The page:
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There’s a moment in Menashe where the titular character and his ten-year-old son Rieven (Ruben Niborski) are attempting to hang a picture. It hangs crooked for a moment before they fix it. The same can be said of the film’s story. Everything hangs crooked in a cramped frame but we never see the results fixed and Joshua Z. Weinstein’s direction complements this lonely look at Hasidic Judaism.
Menashe (Menashe Lustig) is an Orthodox Jewish widower living in Brooklyn. His son has been living apart from him as dictated by their local Rabbi who declares that Rieven should not be raised in a single parent home according to his reading of the Torah. Rieven lives with his sanctimonious uncle Eizik (Yoel Weisshaus) while Menashe seeks a woman to replace the wife he never loved all while he barely scrapes by in his shitty kosher grocery store job.
Few people outside of the Orthodox Jewish community know anything about it. In a world where one’s religion forms their life it can be hard to comprehend. Menashe renders these concerns obsolete as the ceremony and tradition are mostly bells and whistles that drive a deeply human and touching story about grief and parenthood. Almost all of the characters in the film speak Yiddish, the primary Orthodox language, and director Joshua Z. Weinstein shot it entirely in Borough Park, Brooklyn one of the biggest Orthodox Jewish areas outside of Israel. All of this contributes to a feeling of intense authenticity and makes for an interesting take on a story that’s been done many, many times before.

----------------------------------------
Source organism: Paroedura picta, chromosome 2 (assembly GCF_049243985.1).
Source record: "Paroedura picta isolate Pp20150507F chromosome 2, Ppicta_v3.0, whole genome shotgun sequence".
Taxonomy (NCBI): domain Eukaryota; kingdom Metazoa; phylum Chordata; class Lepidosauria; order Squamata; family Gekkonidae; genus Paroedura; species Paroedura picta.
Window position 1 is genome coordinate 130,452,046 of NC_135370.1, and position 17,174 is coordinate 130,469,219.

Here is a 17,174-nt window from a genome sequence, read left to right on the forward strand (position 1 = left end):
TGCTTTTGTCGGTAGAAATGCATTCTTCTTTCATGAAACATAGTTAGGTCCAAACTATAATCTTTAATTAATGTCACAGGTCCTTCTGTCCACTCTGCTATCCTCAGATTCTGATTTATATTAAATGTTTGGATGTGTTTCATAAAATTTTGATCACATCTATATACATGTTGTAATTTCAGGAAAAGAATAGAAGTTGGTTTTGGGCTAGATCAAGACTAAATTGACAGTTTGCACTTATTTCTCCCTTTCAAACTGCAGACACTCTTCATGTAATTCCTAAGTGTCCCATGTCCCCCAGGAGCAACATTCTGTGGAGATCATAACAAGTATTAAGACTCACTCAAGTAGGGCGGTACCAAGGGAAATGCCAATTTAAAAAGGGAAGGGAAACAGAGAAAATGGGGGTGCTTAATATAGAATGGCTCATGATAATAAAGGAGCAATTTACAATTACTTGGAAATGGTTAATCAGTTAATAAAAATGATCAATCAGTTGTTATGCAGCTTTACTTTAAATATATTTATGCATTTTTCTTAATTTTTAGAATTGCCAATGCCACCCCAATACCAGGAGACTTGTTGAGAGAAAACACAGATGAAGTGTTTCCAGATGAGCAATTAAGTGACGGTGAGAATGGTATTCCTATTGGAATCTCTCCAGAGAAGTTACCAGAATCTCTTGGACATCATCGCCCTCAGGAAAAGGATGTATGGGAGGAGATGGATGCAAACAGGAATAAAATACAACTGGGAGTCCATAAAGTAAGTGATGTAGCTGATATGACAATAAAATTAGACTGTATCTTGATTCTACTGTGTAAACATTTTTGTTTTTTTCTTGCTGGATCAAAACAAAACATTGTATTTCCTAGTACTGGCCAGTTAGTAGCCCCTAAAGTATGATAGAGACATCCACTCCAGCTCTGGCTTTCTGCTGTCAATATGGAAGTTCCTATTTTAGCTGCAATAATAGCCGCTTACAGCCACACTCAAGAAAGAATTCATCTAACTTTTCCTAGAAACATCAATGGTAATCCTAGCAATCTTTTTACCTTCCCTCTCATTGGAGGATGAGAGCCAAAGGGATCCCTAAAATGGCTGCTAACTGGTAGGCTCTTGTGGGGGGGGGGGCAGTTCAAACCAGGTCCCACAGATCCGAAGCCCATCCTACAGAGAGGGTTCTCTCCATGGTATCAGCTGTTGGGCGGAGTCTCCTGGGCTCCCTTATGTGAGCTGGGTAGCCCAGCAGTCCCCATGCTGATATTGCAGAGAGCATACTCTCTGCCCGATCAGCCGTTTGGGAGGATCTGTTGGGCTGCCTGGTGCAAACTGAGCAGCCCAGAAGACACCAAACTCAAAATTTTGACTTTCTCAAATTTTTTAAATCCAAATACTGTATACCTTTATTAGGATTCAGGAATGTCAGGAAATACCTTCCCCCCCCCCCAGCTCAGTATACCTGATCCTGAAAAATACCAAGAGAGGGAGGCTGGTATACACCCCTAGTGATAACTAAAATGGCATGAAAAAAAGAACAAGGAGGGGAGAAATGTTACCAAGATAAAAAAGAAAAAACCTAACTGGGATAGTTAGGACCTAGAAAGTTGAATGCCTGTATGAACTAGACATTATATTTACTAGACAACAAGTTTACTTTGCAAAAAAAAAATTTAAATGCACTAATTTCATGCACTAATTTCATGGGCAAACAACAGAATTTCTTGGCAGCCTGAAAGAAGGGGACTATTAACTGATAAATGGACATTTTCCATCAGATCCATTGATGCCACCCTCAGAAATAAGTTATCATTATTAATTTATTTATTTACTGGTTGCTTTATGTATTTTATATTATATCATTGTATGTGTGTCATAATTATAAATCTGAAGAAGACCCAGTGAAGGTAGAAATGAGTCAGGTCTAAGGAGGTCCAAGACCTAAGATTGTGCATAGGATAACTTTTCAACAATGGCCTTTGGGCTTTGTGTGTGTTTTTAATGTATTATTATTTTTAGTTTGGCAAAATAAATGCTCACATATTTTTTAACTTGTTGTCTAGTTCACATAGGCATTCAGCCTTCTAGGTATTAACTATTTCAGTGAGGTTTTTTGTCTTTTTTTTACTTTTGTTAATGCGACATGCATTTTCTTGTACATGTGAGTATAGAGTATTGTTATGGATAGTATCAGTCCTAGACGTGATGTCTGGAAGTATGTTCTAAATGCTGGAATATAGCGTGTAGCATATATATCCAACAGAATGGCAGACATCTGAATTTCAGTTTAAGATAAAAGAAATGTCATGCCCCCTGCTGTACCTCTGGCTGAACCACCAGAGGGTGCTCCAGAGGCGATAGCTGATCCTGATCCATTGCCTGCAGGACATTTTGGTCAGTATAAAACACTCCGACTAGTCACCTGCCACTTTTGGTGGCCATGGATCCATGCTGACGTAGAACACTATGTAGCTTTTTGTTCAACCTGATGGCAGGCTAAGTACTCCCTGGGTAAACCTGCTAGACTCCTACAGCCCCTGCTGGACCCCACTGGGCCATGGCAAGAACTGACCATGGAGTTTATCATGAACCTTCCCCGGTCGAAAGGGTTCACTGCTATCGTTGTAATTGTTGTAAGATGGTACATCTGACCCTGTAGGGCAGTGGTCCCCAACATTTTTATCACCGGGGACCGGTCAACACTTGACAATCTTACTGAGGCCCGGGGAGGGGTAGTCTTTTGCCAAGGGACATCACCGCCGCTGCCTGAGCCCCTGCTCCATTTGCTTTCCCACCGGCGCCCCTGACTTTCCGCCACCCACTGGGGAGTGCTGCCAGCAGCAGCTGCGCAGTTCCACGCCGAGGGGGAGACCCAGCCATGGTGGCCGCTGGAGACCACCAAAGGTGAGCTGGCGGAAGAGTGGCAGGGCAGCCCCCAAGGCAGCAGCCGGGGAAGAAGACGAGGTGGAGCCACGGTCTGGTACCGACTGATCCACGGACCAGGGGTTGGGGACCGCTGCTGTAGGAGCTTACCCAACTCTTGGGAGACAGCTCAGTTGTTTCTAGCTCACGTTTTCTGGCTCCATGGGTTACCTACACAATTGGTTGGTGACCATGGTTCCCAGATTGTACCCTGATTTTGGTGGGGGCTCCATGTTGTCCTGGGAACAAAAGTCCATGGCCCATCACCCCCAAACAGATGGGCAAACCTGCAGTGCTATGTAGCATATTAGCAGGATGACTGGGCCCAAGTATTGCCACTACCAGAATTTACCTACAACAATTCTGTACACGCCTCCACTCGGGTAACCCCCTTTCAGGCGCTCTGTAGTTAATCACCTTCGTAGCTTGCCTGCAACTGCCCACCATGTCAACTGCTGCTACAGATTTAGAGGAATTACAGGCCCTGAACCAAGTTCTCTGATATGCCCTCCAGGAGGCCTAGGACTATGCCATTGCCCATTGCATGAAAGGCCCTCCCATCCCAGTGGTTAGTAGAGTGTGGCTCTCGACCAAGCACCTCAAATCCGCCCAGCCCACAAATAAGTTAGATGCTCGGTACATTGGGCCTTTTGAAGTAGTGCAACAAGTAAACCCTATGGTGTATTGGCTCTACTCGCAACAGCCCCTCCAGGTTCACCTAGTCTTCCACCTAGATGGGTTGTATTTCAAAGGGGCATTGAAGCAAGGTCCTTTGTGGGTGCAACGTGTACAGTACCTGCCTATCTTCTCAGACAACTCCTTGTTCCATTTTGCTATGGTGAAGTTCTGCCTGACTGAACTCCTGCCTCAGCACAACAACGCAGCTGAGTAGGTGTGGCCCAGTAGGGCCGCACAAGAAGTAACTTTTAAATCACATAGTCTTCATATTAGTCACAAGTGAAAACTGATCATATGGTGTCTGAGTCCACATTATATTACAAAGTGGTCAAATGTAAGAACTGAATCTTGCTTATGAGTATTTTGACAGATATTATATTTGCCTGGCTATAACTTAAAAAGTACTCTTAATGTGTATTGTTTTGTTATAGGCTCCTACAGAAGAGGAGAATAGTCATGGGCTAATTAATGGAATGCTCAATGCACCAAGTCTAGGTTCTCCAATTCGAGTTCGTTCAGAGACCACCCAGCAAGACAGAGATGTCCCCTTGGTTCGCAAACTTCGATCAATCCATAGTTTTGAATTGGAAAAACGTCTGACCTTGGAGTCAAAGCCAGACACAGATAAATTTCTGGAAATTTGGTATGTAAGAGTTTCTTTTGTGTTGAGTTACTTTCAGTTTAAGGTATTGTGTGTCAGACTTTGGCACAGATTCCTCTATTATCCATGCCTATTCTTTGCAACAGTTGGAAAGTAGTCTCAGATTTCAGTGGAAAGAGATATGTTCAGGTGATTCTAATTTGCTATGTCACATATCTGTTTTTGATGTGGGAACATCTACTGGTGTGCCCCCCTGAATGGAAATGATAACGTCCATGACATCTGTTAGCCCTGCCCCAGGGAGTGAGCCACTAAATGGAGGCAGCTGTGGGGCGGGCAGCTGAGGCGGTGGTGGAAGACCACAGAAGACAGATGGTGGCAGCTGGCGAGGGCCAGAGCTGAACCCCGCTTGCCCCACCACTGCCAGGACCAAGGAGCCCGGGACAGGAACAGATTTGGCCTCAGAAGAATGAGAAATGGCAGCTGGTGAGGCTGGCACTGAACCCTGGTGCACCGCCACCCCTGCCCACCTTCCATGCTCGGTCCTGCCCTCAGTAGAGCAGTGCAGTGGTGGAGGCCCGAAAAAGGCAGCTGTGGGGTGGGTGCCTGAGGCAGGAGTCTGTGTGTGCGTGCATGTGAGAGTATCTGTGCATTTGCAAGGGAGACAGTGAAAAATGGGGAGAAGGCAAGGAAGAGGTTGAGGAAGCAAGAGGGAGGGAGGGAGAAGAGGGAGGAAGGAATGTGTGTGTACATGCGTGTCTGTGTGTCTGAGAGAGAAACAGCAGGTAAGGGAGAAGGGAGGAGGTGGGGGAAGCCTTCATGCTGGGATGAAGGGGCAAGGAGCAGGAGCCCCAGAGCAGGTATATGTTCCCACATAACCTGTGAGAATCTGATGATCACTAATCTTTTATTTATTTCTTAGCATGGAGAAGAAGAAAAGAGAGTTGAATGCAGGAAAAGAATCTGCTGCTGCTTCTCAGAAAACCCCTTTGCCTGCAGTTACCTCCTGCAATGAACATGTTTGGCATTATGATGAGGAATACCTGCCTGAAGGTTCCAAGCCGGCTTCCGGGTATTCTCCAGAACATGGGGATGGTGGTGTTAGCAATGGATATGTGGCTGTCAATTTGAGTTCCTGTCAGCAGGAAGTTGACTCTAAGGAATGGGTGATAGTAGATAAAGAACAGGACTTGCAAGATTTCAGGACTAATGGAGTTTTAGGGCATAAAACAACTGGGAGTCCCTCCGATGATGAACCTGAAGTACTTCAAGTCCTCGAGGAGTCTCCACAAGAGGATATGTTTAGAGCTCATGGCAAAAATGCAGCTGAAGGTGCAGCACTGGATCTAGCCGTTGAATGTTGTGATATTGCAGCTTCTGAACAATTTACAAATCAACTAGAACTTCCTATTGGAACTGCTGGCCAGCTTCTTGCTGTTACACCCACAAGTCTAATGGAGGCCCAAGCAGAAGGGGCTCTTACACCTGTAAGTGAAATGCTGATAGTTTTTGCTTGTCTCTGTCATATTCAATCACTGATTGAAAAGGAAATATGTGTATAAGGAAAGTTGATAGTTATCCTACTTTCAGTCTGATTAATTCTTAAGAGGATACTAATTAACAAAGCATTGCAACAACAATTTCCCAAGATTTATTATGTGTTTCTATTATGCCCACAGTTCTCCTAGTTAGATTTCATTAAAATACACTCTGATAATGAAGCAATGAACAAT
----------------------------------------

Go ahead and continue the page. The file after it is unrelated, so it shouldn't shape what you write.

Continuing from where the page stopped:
Torah study sessions, ritual baths, the fur hats and big coats as well as the braided locks are all present within Menashe. It’s exactly as you’d expect of an Orthodox Jewish community though modernity is always encroaching. At one point a character offhandedly exclaims “A Hasid working for Amazon?” It’s moments like these that serve to illustrate how closed off the Orthodox community is from the secular world. Menashe’s only true contact with it is when he talks to his Hispanic co-workers and it is in these interactions as well as within the diegetic community that reveals how isolated Menashe is.
Loosely based on the lead actor’s life Menashe is a sad tale that is ultimately universal. Within every community there are those who thrive and those who fail. Just as Eizik is succeeding in real estate Menashe is suffering in his dead-end job. He lives alone in a cramped apartment and can’t seem to get anything to go right for him. Even as the film ends Menashe cuts a tragic figure albeit a hulking one. According to Jewish teaching he is a man without a home and thus is not entitled to respect from his community or even his own family. A fact highlighted by Weinstein’s constant use of shaky close-ups.
This is a story we’ve all seen or read before. The Orthodox Jewish take on it adds an interesting angle but it’s the performances of Lustig and Niborski that make this a film worth seeing. By turns interesting and heartbreaking Menashe gives outside audiences a rare view of a community and it’s people that, despite adversity, continue to grow and thrive.